Kerryn Goldsworthy

Kerryn Goldsworthy

Kerryn Goldsworthy won the 2013 Pascall Prize for cultural criticism, and the 2017 Horne Prize for her essay ‘The Limit of the World’. A former Editor of ABR (1986–87), she is one of Australia’s most prolific and respected literary critics. Her publications include several anthologies, a critical study of Helen Garner, and her book Adelaide, which was shortlisted for a Victorian Premier’s Literary Award. In November 2012 she was named as the inaugural ABR Ian Potter Foundation Fellow. Her Fellowship article on reviewing, ‘Everyone’s a Critic’, appeared in the May 2013 issue of ABR.

Kerryn Goldsworthy reviews 'The Best Australian Stories 2016' edited by Charlotte Wood

January–February 2017, no. 388 19 December 2016
Kerryn Goldsworthy reviews 'The Best Australian Stories 2016' edited by Charlotte Wood
If a collection of stories is put together on the basis that these are the ‘best Australian stories of 2016’, is it fair or reasonable to hope for some kind of cohesiveness or gestalt beyond those three explicit parameters of quality, place, and time? The answer will depend largely on what the editor’s ideas might be, not only about what makes a good short story, but also about the way to ma ... (read more)

Kerryn Goldsworthy reviews 'The Fiction of Thea Astley' by Susan Sheridan

December 2016, no. 387 28 November 2016
Kerryn Goldsworthy reviews 'The Fiction of Thea Astley' by Susan Sheridan
The record for the largest number of Miles Franklin Literary Awards ever won is jointly held by Tim Winton and Thea Astley, with four wins each. It may seem odd that with three of those already behind her, Astley should also have won the Patrick White Award in 1989 for ‘a writer who has been highly creative over a long period but has not necessarily received adequate recognition’. But, as Davi ... (read more)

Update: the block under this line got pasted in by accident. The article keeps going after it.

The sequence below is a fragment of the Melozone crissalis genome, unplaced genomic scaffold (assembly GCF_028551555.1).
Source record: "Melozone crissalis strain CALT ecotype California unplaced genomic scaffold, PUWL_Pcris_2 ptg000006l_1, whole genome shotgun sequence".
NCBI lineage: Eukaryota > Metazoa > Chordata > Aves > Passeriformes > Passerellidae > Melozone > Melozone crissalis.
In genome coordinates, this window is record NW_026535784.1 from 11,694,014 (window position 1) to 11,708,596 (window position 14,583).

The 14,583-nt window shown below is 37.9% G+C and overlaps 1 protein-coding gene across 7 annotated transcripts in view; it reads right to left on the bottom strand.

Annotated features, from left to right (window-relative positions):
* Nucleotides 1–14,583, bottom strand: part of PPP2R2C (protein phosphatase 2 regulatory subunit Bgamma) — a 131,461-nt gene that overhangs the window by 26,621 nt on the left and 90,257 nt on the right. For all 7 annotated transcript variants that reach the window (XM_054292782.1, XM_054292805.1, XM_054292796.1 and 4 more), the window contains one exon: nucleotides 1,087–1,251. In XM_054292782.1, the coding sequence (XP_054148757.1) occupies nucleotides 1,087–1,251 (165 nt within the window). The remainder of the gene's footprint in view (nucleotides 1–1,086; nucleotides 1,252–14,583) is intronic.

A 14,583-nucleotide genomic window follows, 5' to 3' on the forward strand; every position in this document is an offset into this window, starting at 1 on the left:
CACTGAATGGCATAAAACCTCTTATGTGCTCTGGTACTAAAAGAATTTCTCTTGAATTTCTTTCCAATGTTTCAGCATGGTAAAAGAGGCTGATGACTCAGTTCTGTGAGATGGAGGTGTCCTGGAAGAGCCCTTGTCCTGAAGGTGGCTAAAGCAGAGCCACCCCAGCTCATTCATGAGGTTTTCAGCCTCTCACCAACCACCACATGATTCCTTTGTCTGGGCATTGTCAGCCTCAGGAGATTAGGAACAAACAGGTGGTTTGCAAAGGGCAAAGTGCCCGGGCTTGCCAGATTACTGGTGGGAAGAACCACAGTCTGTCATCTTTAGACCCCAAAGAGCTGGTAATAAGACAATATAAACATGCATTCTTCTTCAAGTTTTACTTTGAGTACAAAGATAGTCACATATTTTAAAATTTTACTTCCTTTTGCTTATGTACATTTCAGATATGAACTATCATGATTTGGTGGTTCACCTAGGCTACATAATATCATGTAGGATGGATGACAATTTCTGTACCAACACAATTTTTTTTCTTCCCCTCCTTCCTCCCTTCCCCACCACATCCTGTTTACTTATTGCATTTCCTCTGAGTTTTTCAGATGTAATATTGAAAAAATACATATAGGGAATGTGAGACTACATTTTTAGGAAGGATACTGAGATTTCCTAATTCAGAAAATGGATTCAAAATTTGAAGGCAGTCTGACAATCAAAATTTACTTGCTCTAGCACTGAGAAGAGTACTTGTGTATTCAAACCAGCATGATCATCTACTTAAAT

Reading Australia: 'A Mother's Disgrace' by Robert Dessaix

Reading Australia 12 September 2016
On the day that Robert Dessaix first came face to face with his birth mother, he was already in his mid-forties. Adopted as a newborn baby in 1944 by a couple who loved and cared for him through his childhood and adolescence, he had grown up in Sydney, had invented his own imaginary land with its own language, had been married for twelve years, divorced, negotiated a reorientation of his sexuality ... (read more)

Kerryn Goldsworthy reviews 'After the Carnage' by Tara June Winch

September 2016, no. 384 22 August 2016
Kerryn Goldsworthy reviews 'After the Carnage' by Tara June Winch
Tara June Winch's first and only other book to date, a series of linked stories called Swallow the Air, was written while she was pregnant with her daughter Lila and published in 2006 when she was not yet twenty-three. It was shortlisted in its category for the Queensland Premier's Literary Awards and for The Age Book of the Year, and it won the Victorian Premier's Literary Award for Indigenous Wr ... (read more)

Kerryn Goldsworthy reviews 'The Last Painting of Sara de Vos' by Dominic Smith

June–July 2016, no. 382 23 May 2016
Kerryn Goldsworthy reviews 'The Last Painting of Sara de Vos' by Dominic Smith